Bil­lions in bonds down to vot­ers

Five area school dis­tricts seek­ing ap­proval for funds

Houston Chronicle Sunday - - CITY | STATE - By Ja­cob Car­pen­ter

Vot­ers in five Hous­ton-area school dis­tricts will de­cide in Novem­ber whether to ap­prove bonds to­tal­ing more than $2 bil­lion, most of which would pay for con­struc­tion and ren­o­va­tion of cam­puses.

School boards in Spring Branch, Katy, La­mar, Stafford and Tom­ball all au­tho­rized the elec­tions this month af­ter lengthy re­views by com­mit­tees. To­gether, the bonds would fi­nance the con­struc­tion of 24 schools and ex­ten­sive up­grades to cam­puses across all five dis­tricts.

The largest bond pro­posal will ask Spring Branch ISD vot­ers to au­tho­rize $898 mil­lion for re­build­ing 10 schools, along with ren­o­va­tions and tech­nol­ogy up­grades at the district’s other 36 cam­puses.

Katy ISD’s bond pro­posal clocked in at $609 mil­lion, with three-quar­ters of the money go­ing to­ward six new schools. Tom­ball’s bond would raise $275 mil­lion. In Fort Bend County, La­mar CISD’s $445-mil­lion bond would fi­nance the con­struc­tion of five new schools, and Stafford MSD’s $62 mil­lion bond would lead to new mid­dle and mag­net schools.

Lo­cal school district bonds can­not be used on op­er­a­tional and in­struc­tion costs, such as staff salaries. They largely

fund con­struc­tion projects, fa­cil­ity ren­o­va­tions and tech­nol­ogy pur­chases.

If ap­proved, the Spring Branch ISD bond would be the sixth-big­gest school district bond in state his­tory, ac­cord­ing data col­lected by the Texas Bond Re­view Board. It’s a sig­nif­i­cant amount for a district with the 36th largest stu­dent pop­u­la­tion in Texas, but Spring Branch ISD hasn’t had a bond sent to vot­ers since 2007. Dur­ing that time, many dis­tricts have ap­proved mul­ti­ple bonds to­tal­ing hun­dreds of mil­lions of dol­lars.

“If you put it in that per­spec­tive, I wouldn’t say Spring Branch is an out­lier,” said Karen Peck, pres­i­dent of the Spring Branch ISD Board of Trus­tees. “I’m very sat­is­fied with what we ended up with.”

‘Was built for kids’

The Spring Branch pro­posal fol­lowed eight meet­ings of a bond ad­vi­sory com­mit­tee, which was made up of more than 100 lo­cal res­i­dents. Board mem­bers ap­proved the pro­posal af­ter meet­ing six times this sum­mer to dis­cuss de­tails of the plan.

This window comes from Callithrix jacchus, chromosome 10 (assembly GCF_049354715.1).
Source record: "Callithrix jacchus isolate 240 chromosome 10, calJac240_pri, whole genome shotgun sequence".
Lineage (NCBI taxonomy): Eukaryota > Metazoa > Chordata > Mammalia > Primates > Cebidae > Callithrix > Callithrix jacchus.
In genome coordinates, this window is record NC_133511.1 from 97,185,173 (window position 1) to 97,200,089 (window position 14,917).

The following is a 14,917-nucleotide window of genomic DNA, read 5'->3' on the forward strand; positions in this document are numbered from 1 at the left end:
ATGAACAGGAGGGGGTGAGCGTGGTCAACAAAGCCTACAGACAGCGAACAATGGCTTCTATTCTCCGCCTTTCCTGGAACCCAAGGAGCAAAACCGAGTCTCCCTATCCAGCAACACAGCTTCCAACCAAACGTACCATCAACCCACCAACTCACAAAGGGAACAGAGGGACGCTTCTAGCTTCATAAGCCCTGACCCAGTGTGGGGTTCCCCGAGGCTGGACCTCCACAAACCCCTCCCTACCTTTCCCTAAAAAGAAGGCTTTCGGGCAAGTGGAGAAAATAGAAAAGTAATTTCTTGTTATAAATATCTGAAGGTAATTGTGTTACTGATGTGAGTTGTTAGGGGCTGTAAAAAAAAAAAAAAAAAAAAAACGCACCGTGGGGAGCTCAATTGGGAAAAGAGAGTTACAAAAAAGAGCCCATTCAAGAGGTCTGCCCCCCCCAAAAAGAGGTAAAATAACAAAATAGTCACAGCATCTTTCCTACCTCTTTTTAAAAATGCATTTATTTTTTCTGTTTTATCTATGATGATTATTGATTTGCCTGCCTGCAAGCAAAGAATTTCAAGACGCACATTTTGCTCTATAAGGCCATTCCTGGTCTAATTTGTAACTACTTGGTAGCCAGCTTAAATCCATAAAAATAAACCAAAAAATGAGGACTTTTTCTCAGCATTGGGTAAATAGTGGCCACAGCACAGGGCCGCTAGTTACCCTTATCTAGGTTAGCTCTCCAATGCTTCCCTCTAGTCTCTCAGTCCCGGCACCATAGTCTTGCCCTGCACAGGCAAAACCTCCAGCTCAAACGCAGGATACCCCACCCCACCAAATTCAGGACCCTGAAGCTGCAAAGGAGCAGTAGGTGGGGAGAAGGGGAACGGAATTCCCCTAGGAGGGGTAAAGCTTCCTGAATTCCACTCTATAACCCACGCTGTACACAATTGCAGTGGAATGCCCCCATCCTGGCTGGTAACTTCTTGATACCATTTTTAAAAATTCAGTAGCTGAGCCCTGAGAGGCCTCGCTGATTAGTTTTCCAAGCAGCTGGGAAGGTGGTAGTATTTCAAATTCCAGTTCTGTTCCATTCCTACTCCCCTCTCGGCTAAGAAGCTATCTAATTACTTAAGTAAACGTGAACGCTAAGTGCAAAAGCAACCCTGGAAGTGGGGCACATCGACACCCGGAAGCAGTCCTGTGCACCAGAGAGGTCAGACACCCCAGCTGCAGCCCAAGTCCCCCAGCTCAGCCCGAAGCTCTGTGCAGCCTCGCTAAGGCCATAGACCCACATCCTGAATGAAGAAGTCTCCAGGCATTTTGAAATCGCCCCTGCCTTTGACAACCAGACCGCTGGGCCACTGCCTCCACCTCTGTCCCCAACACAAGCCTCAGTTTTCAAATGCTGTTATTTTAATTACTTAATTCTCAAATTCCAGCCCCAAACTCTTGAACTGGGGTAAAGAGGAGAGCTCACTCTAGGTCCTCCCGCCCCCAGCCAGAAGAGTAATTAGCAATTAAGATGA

Sim­i­lar to the district’s 2007 bond, the 2017 pro­posal would de­vote the largest chunk of money to re­con­struct­ing nine ele­men­tary schools, along with Lan­drum Mid­dle School. Three more ele­men­tary schools, six other mid­dle schools and four high schools would get ma­jor up­grades. Ev­ery school in the district would see some form of fa­cil­i­ties and tech­nol­ogy im­prove­ments.

David Slat­tery, a cochair of the district’s bond ad­vi­sory com­mit­tee, said it made more sense to re­con­struct the 10 pri­or­ity schools than con­tinue to pay high main­te­nance costs. The av­er­age age of the 10 cam­puses is 55 years.

“None of this was per­ilous to stu­dents, but when you’ve got a fa­cil­ity and me­chan­i­cal sys­tem that shuts down be­cause it reaches the end and there are no re­place­ment parts for it, that starts ef­fect­ing ed­u­ca­tion,” Slat­tery said.

In Katy ISD, board mem­bers en­thu­si­as­ti­cally backed the $609 mil­lion bond pro­posal, call­ing it nec­es­sary to al­le­vi­ate is­sues with over­crowd­ing.

Su­per­in­ten­dent Lance Hindt said five of the district’s 10 schools al­ready have more than 3,000 stu­dents, the de­sign ca­pac­ity thresh­old at each cam­pus. On top of that, of­fi­cials at the fast-grow­ing district ex­pect en­roll­ment to climb from about 78,000 in 2017 to 98,000 in 2026.

“This bond was built for kids, with kids at the fore­front of all dis­cus­sions,” Hindt told trus­tees ear­lier this month.

Ca­pac­ity is­sues cited

The pro­posal fol­lows two re­cent, con­tentious bond elec­tions in Katy. In 2013, vot­ers re­jected a $99 mil­lion bond, the ma­jor­ity of which would have fi­nanced a $70-mil­lion foot­ball sta­dium. One year later, vot­ers ap­proved a $748 mil­lion bond that in­cluded six new schools, six cam­pus ren­o­va­tions and a $58-mil­lion sta­dium. Ul­ti­mately, the foot­ball fa­cil­ity ran $12 mil­lion over bud­get, drawing some crit­i­cism.

Katy ISD Board Trus­tee Ge­orge Scott, who op­posed the 2013 bond and sup­ported the 2014 pro­posal, said he backs this year’s bond be­cause the district needs to ad­dress ca­pac­ity is­sues sooner rather than later. Scott said the 2017 pro­posal has been bet­ter as­sem­bled and vet­ted by the lo­cal bond com­mit­tee than prior ones.

“I have zero hes­i­tancy in sup­port­ing this bond,” Scott said. “Do par­ents re­ally want to send their kids to a high school with 3,700 or 3,800 stu­dents? If this bond doesn’t pass, that’s the jeop­ardy.”

New schools for La­mar

Sim­i­lar to Katy, La­mar CISD aims to build new schools to keep up with rapid growth in en­roll­ment, which topped 30,000 in 2016-17. In the past sev­eral years, the district’s stu­dent pop­u­la­tion has in­creased by 4 per­cent an­nu­ally, with some pro­jec­tions show­ing en­roll­ment hit­ting 50,000 by 2026.

La­mar CISD’s $445 mil­lion pro­posal would fund three ele­men­tary schools, one ju­nior high school, one high school and an al­ter­na­tive learn­ing cen­ter. Those projects would ac­count for about 70 per­cent of the bond spend­ing.

Tom­ball ISD’s $275 mil­lion bond would go to­ward a new ele­men­tary school, ju­nior high school and 10,000-seat foot­ball sta­dium for dis­trictwide use, among other projects. Tom­ball Me­mo­rial High School, which has five por­ta­ble class­rooms on cam­pus, would also ex­pand un­der the pro­posal.

The $62 mil­lion Stafford MSD bond would, in part, fi­nance a new 850-stu­dent mid­dle school and a mag­net school for science, tech­nol­ogy, engi­neer­ing and math in grades 3 through 12.

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